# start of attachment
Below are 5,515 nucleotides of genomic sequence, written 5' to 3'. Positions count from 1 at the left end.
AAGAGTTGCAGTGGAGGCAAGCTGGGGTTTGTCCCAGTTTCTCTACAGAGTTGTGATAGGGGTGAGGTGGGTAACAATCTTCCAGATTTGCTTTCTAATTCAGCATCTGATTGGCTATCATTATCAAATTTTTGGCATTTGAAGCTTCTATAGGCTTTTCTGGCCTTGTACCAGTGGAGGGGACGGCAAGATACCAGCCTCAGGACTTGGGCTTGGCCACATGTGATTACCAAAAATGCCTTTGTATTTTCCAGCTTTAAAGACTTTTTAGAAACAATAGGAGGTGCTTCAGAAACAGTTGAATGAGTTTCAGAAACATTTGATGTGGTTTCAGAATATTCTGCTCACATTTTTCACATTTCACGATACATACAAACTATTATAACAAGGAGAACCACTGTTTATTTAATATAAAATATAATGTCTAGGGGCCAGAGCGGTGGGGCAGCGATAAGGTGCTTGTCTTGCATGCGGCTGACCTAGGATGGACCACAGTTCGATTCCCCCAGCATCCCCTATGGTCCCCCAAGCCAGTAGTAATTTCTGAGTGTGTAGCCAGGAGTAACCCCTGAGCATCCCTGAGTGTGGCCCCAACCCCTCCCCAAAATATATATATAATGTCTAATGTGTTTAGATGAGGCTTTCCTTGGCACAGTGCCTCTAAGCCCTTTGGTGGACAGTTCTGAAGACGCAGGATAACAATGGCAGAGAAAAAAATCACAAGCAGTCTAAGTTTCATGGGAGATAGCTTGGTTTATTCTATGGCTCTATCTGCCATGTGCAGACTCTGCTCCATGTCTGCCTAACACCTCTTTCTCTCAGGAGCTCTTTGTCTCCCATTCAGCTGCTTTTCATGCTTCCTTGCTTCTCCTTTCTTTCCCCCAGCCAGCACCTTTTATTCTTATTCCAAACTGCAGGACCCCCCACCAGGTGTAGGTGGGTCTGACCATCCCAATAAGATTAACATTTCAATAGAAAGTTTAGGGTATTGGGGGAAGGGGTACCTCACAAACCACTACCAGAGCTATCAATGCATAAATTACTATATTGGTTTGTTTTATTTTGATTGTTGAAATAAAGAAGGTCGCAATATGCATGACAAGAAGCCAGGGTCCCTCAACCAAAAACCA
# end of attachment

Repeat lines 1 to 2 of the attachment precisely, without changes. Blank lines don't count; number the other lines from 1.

Below are 5,515 nucleotides of genomic sequence, written 5' to 3'. Positions count from 1 at the left end.
AAGAGTTGCAGTGGAGGCAAGCTGGGGTTTGTCCCAGTTTCTCTACAGAGTTGTGATAGGGGTGAGGTGGGTAACAATCTTCCAGATTTGCTTTCTAATTCAGCATCTGATTGGCTATCATTATCAAATTTTTGGCATTTGAAGCTTCTATAGGCTTTTCTGGCCTTGTACCAGTGGAGGGGACGGCAAGATACCAGCCTCAGGACTTGGGCTTGGCCACATGTGATTACCAAAAATGCCTTTGTATTTTCCAGCTTTAAAGACTTTTTAGAAACAATAGGAGGTGCTTCAGAAACAGTTGAATGAGTTTCAGAAACATTTGATGTGGTTTCAGAATATTCTGCTCACATTTTTCACATTTCACGATACATACAAACTATTATAACAAGGAGAACCACTGTTTATTTAATATAAAATATAATGTCTAGGGGCCAGAGCGGTGGGGCAGCGATAAGGTGCTTGTCTTGCATGCGGCTGACCTAGGATGGACCACAGTTCGATTCCCCCAGCATCCCCTATGGTCCCCCAAGCCAGTAGTAATTTCTGAGTGTGTAGCCAGGAGTAACCCCTGAGCATCCCTGAGTGTGGCCCCAACCCCTCCCCAAAATATATATATAATGTCTAATGTGTTTAGATGAGGCTTTCCTTGGCACAGTGCCTCTAAGCCCTTTGGTGGACAGTTCTGAAGACGCAGGATAACAATGGCAGAGAAAAAAATCACAAGCAGTCTAAGTTTCATGGGAGATAGCTTGGTTTATTCTATGGCTCTATCTGCCATGTGCAGACTCTGCTCCATGTCTGCCTAACACCTCTTTCTCTCAGGAGCTCTTTGTCTCCCATTCAGCTGCTTTTCATGCTTCCTTGCTTCTCCTTTCTTTCCCCCAGCCAGCACCTTTTATTCTTATTCCAAACTGCAGGACCCCCCACCAGGTGTAGGTGGGTCTGACCATCCCAATAAGATTAACATTTCAATAGAAAGTTTAGGGTATTGGGGGAAGGGGTACCTCACAAACCACTACCAGAGCTATCAATGCATAAATTACTATATTGGTTTGTTTTATTTTGATTGTTGAAATAAAGAAGGTCGCAATATGCATGACAAGAAGCCAGGGTCCCTCAACCAAAAACCA